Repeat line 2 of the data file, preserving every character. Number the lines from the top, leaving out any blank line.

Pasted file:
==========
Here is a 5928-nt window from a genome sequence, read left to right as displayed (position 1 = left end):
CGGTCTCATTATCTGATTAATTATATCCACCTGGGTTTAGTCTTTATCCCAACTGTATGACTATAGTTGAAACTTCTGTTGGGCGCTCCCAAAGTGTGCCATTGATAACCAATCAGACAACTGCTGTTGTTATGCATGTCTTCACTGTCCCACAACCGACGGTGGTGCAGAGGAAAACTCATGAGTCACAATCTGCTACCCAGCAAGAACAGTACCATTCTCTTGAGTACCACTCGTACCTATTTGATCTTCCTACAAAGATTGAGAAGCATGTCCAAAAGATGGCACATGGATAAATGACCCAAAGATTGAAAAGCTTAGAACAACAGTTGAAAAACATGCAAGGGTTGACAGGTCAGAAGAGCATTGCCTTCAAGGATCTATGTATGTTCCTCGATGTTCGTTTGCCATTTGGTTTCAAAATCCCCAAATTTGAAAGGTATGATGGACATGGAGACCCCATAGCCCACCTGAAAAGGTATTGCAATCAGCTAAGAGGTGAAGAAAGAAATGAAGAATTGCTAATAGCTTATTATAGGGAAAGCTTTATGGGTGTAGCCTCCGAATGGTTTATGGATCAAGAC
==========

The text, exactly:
CGGTCTCATTATCTGATTAATTATATCCACCTGGGTTTAGTCTTTATCCCAACTGTATGACTATAGTTGAAACTTCTGTTGGGCGCTCCCAAAGTGTGCCATTGATAACCAATCAGACAACTGCTGTTGTTATGCATGTCTTCACTGTCCCACAACCGACGGTGGTGCAGAGGAAAACTCATGAGTCACAATCTGCTACCCAGCAAGAACAGTACCATTCTCTTGAGTACCACTCGTACCTATTTGATCTTCCTACAAAGATTGAGAAGCATGTCCAAAAGATGGCACATGGATAAATGACCCAAAGATTGAAAAGCTTAGAACAACAGTTGAAAAACATGCAAGGGTTGACAGGTCAGAAGAGCATTGCCTTCAAGGATCTATGTATGTTCCTCGATGTTCGTTTGCCATTTGGTTTCAAAATCCCCAAATTTGAAAGGTATGATGGACATGGAGACCCCATAGCCCACCTGAAAAGGTATTGCAATCAGCTAAGAGGTGAAGAAAGAAATGAAGAATTGCTAATAGCTTATTATAGGGAAAGCTTTATGGGTGTAGCCTCCGAATGGTTTATGGATCAAGAC